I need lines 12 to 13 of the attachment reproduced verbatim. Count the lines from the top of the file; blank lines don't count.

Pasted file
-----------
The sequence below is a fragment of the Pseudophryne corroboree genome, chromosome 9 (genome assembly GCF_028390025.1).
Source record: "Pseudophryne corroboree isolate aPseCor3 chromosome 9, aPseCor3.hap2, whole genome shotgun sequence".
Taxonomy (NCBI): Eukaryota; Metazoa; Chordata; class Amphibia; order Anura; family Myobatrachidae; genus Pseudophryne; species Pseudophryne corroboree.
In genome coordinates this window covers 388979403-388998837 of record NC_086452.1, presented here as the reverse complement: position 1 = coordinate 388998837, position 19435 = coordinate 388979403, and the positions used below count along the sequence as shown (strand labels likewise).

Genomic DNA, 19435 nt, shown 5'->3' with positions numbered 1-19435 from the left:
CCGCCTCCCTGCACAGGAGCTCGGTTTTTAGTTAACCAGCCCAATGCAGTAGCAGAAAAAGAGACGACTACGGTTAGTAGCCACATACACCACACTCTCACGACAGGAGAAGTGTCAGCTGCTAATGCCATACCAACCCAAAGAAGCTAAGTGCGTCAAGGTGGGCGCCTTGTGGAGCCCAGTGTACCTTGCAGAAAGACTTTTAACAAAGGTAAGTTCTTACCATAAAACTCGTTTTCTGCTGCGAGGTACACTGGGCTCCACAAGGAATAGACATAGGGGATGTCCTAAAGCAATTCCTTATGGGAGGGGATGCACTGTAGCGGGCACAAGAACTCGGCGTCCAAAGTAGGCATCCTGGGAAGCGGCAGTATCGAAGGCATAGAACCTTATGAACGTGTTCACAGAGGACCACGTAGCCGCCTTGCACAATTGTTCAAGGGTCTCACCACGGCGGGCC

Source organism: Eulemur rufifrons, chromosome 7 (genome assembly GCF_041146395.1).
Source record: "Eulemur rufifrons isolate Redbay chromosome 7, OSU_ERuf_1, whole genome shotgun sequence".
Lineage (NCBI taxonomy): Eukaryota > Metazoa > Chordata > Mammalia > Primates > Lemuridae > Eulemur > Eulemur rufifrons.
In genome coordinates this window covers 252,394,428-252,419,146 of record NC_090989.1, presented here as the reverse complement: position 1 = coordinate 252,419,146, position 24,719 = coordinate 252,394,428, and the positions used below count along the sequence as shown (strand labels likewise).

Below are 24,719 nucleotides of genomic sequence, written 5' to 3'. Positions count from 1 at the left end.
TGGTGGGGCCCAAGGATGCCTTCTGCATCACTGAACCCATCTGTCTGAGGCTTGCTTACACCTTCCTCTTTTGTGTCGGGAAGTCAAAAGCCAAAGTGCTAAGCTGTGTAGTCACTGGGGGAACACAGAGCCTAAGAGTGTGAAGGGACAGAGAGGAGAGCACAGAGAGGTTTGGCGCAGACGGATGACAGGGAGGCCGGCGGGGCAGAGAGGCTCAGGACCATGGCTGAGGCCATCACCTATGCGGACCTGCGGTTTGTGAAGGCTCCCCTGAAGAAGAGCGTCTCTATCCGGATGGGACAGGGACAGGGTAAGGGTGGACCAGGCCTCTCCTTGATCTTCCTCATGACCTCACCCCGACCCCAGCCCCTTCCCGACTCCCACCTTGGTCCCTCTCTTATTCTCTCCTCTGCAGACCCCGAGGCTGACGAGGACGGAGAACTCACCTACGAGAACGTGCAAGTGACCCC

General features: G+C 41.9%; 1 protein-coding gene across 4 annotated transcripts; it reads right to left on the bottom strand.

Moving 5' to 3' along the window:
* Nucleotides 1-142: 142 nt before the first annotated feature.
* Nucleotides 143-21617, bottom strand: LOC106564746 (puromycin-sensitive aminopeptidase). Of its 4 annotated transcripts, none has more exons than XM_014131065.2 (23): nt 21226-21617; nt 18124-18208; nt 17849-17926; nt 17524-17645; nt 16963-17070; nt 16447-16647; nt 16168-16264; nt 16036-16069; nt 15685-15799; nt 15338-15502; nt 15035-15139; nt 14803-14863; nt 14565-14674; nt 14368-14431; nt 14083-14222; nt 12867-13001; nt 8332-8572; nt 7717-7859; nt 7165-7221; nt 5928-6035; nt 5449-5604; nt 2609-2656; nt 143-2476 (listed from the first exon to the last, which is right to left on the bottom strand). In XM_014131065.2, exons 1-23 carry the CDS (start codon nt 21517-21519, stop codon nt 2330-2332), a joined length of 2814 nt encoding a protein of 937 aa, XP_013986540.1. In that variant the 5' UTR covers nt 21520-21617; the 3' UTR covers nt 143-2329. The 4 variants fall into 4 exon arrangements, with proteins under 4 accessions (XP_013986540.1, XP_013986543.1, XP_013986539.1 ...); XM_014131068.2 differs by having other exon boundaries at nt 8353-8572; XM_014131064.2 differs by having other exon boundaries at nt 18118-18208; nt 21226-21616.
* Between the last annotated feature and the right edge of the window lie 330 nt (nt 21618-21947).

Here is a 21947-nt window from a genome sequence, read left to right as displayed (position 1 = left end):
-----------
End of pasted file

TGGTGGGGCCCAAGGATGCCTTCTGCATCACTGAACCCATCTGTCTGAGGCTTGCTTACACCTTCCTCTTTTGTGTCGGGAAGTCAAAAGCCAAAGTGCTAAGCTGTGTAGTCACTGGGGGAACACAGAGCCTAAGAGTGTGAAGGGACAGAGAGGAGAGCACAGAGAGGTTTGGCGCAGACGGATGACAGGGAGGCCGGCGGGGCAGAGAGGCTCAGGACCATGGCTGAGGCCATCACCTATGCGGACCTGCGGTTTGTGAAGGCTCCCCTGAAGAAGAGCGTCTCTATCCGGATGGGACAGGGACAGGGTAAGGGTGGACCAGGCCTCTCCTTGATCTTCCTCATGACCTCACCCCGACCCCAGCCCCTTCCCGACTCCCACCTTGGTCCCTCTCTTATTCTCTCCTCTGCAGACCCCGAGGCTGACGAGGACGGAGAACTCACCTACGAGAACGTGCAAGTGACCCC

General features: G+C 41.9%; 1 protein-coding gene across 4 annotated transcripts; it reads right to left on the bottom strand.